I’ve spent the week in Tokyo, where I represented Cloof at the Foodex trade fair. It’s been an amazing experience, not diminished in any way by it being a repeat of last year’s visit.
I kicked off on Monday morning with a visit to the Tsukiji market, which is within walking distance of my hotel. My aim was the fish market, but I took a detour through the fresh produce section. The perfection and array of produce, on a grand scale, needs to be seen to be believed. The same is true of the fish market, where a yellow tail (hamachi) had gills so red it appeared to have been yanked from the ocean minutes previously.
I saw the two-metre long over-sized sushi knives they use for filleting tuna, and discovered the secret of firm, red-tinctured defrosted tuna; as the fish is defrosting, and during storage thereafter, it is wrapped in moisture-absorbing paper. At home I always avoid defrosted (i.e. not fresh) tuna, because it tends to be grey, watery and spongy. One forgets that the majority of tuna in Japan has been frozen, and yet it generally presents well at sushi counters.
Thanks to presenting Cloof wines at Foodex I learnt a new Japanese word, oi-shi. I’m not going to attempt a definition, rather the context in which it is used. I’m told that Japanese will say ‘oi-shi’ even when they think something is just so-so, but my skill at reading body language confirmed that when they said ‘oi-shi’ about Cloof wines they absolutely loved them! So, there you have it, oi-shi is used to describe a delicious taste experience.
The hit of the show was unquestionably The Very Sexy Shiraz, with Crucible Shiraz a close second. Several people asked how we could call it sexy if it is so elegant. Ah, I said, but sexiness can be defined in many ways. One lass suggested that the wine was called thus because of my own sexiness, and then rapidly vanished when I asked her what she was doing later.
One could (and would probably need to) write lengthy strategy documents about selling South African wines in Japan. Let’s just say that the reputation-driven Japanese are in love with the French. Apart from the highly desirable French luxury brands, at the top end French wines remain the world’s benchmarks. All things French have immediate cachet and saleability. Our challenge – as South Africans – is to develop our own message of desirability. On a very cursory examination I would suggest that golf (Ernie Els, Retief Goosen and others), golfing (stacks of affordable golfing possibilities in South Africa), wide open spaces, relaxed South African hospitality, sunshine and wildlife could be good starting points, to name just a few possibilities.
I was alarmed to discover that South African wines are not even in the sommeliers’ syllabus. So here’s a crazy idea – as an industry we should be sponsoring a module on South Africa, complete with a selection of wines for tasting. When those graduates go out into the industry they will be much more receptive to the sales people coming around to sell them South African wines. It’s undoubtedly a long term approach, but if we are to succeed in this very affluent market we need to lay the right foundations.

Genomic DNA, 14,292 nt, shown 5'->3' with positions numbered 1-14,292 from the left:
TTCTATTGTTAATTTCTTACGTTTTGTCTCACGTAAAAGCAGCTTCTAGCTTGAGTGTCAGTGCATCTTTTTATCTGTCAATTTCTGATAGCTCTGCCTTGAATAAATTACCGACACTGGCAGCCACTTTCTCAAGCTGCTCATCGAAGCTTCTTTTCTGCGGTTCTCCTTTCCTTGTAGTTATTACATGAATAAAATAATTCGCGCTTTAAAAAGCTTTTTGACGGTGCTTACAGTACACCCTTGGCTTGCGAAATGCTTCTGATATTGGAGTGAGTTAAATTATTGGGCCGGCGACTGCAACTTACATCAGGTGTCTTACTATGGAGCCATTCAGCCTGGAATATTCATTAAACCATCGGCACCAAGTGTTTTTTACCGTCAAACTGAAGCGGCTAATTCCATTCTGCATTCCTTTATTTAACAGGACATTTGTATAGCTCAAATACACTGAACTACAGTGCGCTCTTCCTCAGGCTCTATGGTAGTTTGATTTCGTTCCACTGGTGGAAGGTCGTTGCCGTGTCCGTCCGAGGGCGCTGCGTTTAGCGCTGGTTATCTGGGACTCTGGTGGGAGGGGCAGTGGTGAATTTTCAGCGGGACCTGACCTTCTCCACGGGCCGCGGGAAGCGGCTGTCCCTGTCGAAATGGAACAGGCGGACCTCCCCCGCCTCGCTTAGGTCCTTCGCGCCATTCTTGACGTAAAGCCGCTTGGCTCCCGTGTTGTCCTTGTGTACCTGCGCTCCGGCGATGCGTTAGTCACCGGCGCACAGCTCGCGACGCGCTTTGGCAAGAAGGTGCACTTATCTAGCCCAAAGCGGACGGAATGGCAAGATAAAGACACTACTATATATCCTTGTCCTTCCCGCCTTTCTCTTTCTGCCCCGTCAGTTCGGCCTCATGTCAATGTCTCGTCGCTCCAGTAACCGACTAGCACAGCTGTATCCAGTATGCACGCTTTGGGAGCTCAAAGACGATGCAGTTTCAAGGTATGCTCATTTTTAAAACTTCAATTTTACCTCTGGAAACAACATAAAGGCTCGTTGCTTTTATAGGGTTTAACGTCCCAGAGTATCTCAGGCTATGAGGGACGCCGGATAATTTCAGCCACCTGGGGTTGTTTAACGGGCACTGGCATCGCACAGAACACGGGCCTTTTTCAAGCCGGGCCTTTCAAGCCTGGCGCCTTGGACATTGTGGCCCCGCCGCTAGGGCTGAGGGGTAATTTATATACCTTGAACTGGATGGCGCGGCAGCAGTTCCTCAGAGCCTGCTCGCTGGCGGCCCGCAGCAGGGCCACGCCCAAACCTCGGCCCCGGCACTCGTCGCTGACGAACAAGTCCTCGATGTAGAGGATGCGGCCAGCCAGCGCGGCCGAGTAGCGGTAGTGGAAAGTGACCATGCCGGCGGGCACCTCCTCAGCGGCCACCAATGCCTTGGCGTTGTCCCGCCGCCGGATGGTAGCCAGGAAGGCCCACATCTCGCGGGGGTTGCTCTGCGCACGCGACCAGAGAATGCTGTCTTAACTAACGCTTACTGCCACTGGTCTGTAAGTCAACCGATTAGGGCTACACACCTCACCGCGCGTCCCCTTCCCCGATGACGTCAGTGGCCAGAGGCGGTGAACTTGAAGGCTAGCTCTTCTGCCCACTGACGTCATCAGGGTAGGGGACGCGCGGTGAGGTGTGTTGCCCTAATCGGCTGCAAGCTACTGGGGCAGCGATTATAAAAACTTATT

Sadly I didn’t get much opportunity to stroll around the fair, but I did see a phenomenon I’ll call ‘spontaneous queue formation’. I happened to walk past the stand of a Mexican tuna farm three minutes before they were due to start handing out tasting plates of sashimi, rice and avo. Good timing. I thought I was in pole position, until I saw the queue of patiently waiting Japanese snaking around the corner.
In such a densely populated city crowd management is critical to the smooth running of just about everything. Every day 2.6 million people go through the Ikebukuro station! At every station people queue in neat rows to board the train, but only once passengers have disembarked. Japanese orderliness in action is one of the cultural wonders of the modern world.
Japan is largely a monoculture, and is possibly the better for it. However, walking through Roppongi I encountered what looked like Nigerians loitering (with apparent intent) on the pavements. I didn’t stick around to have a conversation, and so never ascertained whether it was drugs or girls they were pimping. These are not the kinds of Africans we want preceding our business development exercises, especially in a country like Japan.
The most interesting African I met at the fair was Brian Sathekge, who relocated (on a whim) to Tokyo in January after an unspecified business disappointment back home. In a short time he appears to have learnt apparently good conversational Japanese, and is determined to put big deals together for the benefit of his countrymen (well, for his own benefit, too, but you get the picture). Brian has no shortage of courage, ambition or dynamic energy. I’ll be watching his progress with interest.
I also met a Spanish-speaking Japanese man, who was afflicted with the combined pronunciation problems of the two languages (in Spanish Vs become Bs, and in Japanese Ls become Rs). It was hard to keep a straight face when he started telling me about his visit to ‘Napa Barrey’.
Given a choice of what to peddle in Japan, I think I would have to switch to hair products for men. Women’s styles are relatively conventional – generally not colour treated, shoulder-length, and apparently professionally cut. Young men on the other hand, all begin with straight dark hair, and end up on the streets with a wide variety of styles – many carefully dishevelled – involving bleach, blow drying, waxes and gels. That’s a market worth having a piece of.
It all comes down to identity and (perceived) sex appeal. Perhaps that’s why The Very Sexy Shiraz is so very oi-shi.